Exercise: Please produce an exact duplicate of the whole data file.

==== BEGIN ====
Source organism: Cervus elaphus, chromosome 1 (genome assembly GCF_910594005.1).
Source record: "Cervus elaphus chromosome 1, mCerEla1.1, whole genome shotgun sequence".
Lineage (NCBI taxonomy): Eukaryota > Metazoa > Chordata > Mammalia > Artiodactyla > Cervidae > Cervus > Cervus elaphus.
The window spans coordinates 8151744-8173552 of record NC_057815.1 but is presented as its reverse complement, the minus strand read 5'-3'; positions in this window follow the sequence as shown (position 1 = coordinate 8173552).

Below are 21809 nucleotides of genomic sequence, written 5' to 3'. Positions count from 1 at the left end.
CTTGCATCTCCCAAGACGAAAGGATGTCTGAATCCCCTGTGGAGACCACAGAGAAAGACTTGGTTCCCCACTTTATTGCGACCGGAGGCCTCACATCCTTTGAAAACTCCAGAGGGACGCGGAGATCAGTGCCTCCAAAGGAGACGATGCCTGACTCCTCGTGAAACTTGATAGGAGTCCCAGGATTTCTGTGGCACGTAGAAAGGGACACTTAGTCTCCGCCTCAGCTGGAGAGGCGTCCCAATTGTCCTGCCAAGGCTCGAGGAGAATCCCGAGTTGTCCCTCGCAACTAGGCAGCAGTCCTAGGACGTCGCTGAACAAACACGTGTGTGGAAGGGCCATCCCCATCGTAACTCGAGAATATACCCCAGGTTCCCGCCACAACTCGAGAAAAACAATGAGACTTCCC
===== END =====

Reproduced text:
Source organism: Cervus elaphus, chromosome 1 (genome assembly GCF_910594005.1).
Source record: "Cervus elaphus chromosome 1, mCerEla1.1, whole genome shotgun sequence".
Lineage (NCBI taxonomy): Eukaryota > Metazoa > Chordata > Mammalia > Artiodactyla > Cervidae > Cervus > Cervus elaphus.
The window spans coordinates 8151744-8173552 of record NC_057815.1 but is presented as its reverse complement, the minus strand read 5'-3'; positions in this window follow the sequence as shown (position 1 = coordinate 8173552).

Below are 21809 nucleotides of genomic sequence, written 5' to 3'. Positions count from 1 at the left end.
CTTGCATCTCCCAAGACGAAAGGATGTCTGAATCCCCTGTGGAGACCACAGAGAAAGACTTGGTTCCCCACTTTATTGCGACCGGAGGCCTCACATCCTTTGAAAACTCCAGAGGGACGCGGAGATCAGTGCCTCCAAAGGAGACGATGCCTGACTCCTCGTGAAACTTGATAGGAGTCCCAGGATTTCTGTGGCACGTAGAAAGGGACACTTAGTCTCCGCCTCAGCTGGAGAGGCGTCCCAATTGTCCTGCCAAGGCTCGAGGAGAATCCCGAGTTGTCCCTCGCAACTAGGCAGCAGTCCTAGGACGTCGCTGAACAAACACGTGTGTGGAAGGGCCATCCCCATCGTAACTCGAGAATATACCCCAGGTTCCCGCCACAACTCGAGAAAAACAATGAGACTTCCC